3 Common Anxiety Traps and How to Avoid Them
If you're an anxious person, youâ€™ve probably been told your whole life not to worry so muchâ€”to â€œstop overthinking thingsâ€ and â€œjust relax.â€ By now, you've perhaps given up on trying to feel better and resigned yourself to the idea that there's just something wrong with you.
But thatâ€™s not true, says Alice Boyes, PhD, author of the The Anxiety Toolkit ($16, amazon.com). â€œItâ€™s good that we have some people in our tribe who are bold and some who are cautiousâ€”that creates a normal [bell] curve, with different types of people on either end,â€ Boyes explained in an interview with Health.
As she argues in her new book, â€œthe problem is when anxiety gets to the point that itâ€™s paralyzing. I think of these bottlenecks as anxiety traps.â€
Boyes describes the process of climbing out of these traps as â€œfine-tuningâ€ your mind. â€œYouâ€™re learning how to work with your own hardware and software in the most effective way,â€ she says.
Here, she offers advice on how to escape from three of the most common traps.
You hesitate to act until you'reÂ 100% ready
A large part of anxiety is having an â€œintolerance of uncertainty,â€ says Boyes. It involves a fear of failure, and can keep youÂ mired in contemplation mode.Â You may have a tendency to consider many ideas without ever trying any of them. Or you may find yourself perpetually stuck in the research phase of projects.
Free yourself: â€œAnxiety-prone people tend to focus on the worst possible outcomes,â€ so they Â worry too much about the risk to take action, explains Boyes. But the truth is, thereâ€™s usually a spectrum of possibilities: â€œWhen I worked as a therapist, I used to tell my clients to identify the worst thing that could happen, the best thing, and the most realistic thing. And to do it in that order.â€ The idea is to help yourself acknowledge the opportunities that exist along with the risks, so you feel safer when making a move.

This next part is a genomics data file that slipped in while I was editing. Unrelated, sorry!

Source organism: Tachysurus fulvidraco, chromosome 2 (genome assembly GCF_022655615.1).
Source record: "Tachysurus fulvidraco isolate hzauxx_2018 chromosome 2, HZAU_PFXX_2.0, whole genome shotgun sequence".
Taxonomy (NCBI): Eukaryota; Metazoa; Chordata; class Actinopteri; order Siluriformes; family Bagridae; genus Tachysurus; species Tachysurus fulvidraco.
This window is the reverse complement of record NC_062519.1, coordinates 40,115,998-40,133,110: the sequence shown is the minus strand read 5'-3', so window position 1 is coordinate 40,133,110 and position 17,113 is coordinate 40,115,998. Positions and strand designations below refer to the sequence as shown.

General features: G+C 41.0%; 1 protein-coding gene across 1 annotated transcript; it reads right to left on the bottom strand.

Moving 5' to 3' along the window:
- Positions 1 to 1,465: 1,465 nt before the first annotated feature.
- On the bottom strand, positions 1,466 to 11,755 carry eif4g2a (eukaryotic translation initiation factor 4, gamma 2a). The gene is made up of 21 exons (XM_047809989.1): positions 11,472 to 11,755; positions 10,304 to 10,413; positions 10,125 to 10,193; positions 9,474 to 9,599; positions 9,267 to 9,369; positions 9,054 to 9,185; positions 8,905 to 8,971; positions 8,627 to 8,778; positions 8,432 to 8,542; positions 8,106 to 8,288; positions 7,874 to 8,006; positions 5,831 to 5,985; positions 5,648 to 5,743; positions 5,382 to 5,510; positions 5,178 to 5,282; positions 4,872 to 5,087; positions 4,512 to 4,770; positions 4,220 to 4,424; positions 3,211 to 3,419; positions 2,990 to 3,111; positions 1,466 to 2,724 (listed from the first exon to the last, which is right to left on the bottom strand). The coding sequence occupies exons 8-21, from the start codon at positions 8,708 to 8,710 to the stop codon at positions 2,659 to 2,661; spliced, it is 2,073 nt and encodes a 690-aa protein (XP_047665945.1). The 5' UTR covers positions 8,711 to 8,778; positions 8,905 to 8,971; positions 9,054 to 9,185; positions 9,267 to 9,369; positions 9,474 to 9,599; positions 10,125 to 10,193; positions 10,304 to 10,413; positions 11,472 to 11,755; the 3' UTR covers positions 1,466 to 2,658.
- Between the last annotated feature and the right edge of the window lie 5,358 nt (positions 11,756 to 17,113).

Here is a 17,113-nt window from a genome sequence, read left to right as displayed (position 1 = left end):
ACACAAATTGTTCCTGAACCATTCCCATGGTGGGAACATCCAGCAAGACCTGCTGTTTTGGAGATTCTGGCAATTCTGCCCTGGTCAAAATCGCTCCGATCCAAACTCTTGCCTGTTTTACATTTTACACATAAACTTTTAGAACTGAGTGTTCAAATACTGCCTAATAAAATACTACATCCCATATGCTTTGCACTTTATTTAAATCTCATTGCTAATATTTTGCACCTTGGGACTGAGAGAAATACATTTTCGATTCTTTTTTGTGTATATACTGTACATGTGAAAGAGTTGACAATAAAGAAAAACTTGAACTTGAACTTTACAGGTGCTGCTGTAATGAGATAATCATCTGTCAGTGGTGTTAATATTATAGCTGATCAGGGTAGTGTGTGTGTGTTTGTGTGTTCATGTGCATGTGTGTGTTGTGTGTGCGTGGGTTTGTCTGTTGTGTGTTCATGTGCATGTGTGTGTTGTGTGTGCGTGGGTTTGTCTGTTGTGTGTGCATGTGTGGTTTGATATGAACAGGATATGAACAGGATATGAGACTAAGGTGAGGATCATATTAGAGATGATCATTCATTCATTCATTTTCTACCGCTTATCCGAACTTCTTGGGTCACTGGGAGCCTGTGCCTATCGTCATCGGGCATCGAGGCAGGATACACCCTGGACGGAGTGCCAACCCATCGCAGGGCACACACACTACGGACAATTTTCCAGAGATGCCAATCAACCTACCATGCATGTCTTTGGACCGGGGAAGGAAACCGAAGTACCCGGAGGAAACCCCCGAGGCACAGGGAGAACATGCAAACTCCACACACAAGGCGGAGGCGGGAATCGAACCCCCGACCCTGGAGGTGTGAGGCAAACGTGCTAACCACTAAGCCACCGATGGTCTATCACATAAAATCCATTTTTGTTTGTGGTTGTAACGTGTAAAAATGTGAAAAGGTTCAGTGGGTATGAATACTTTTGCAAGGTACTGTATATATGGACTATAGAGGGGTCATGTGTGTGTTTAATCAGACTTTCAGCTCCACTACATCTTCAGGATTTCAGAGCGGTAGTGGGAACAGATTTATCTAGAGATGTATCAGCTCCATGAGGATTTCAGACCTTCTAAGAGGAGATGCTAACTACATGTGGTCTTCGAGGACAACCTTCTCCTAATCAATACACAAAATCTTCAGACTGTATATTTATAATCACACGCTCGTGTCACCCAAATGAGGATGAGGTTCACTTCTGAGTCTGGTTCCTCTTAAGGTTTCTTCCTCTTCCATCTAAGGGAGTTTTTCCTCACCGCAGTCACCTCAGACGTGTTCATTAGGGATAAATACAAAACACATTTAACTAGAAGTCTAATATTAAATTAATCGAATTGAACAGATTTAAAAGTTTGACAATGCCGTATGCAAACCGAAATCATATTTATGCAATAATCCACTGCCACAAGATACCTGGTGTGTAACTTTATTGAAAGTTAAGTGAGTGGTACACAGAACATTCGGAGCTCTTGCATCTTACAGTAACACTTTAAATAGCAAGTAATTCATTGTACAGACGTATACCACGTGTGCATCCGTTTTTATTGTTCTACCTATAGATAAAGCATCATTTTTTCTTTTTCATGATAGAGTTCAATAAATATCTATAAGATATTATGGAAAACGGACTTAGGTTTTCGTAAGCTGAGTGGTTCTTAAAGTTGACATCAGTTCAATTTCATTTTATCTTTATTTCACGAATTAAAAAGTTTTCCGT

Another trick is to make a plan for how youâ€™d cope if the worst-case scenario came true. â€œWorriers are always thinking, What if? But they never actually answer that question.â€ Rather than constantly trying to avoid the negative outcomes, make an action plan. This can boost your perception of yourself as someone who can handle adversity when it strikes, which can be calming.
You obsess about mistakes
Over-thinking past misstepsâ€”meaning you're replaying them again and again in your mindâ€”is called ruminating, and it can leave you tangled up in knots.
Free yourself: â€œSometimes a good way to escape the cycle is to come up with concrete steps for moving forward,â€ Boyes says. She suggests you start by jotting down three possible actions you can take now. For example, if youâ€™ve recently hired a new employee who isnâ€™t working out, rather than beat yourself up over missing holes in his resume or other signs, define your options: 1) You could give him less responsibility 2) Provide more guidance 3) Fire him.
â€œMaking the list shifts your mind into a more productive mode,â€ Boyes explains.
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You dreadÂ criticism
Anxious people often go out of their way to avoid feedback because they already judge themselves harshly, and criticism from the outside is especially upsetting. â€œPlus, you may know that youâ€™ll be replaying the critique in your mind for days and weeks to come, and that makes it even harder,â€ Boyes adds.
Free yourself: Try acting relaxed when you get a review. Even though you may feel crushed or defensive, send physical signals that youâ€™re appreciative, Boyes suggests. Drop your shoulders. Lift your head. Relax your hands. This isn't just an act: â€œYour feelings and thoughts will quickly catch up with your nonverbal cues.â€
It may help to have some canned responses prepared in case you need to stall. For example, you could say, â€œLet me think about how best to proceed from here. Iâ€™ll email you with some thoughts.â€ That will buy youÂ some time to mentally process the information and respond in a productive way.
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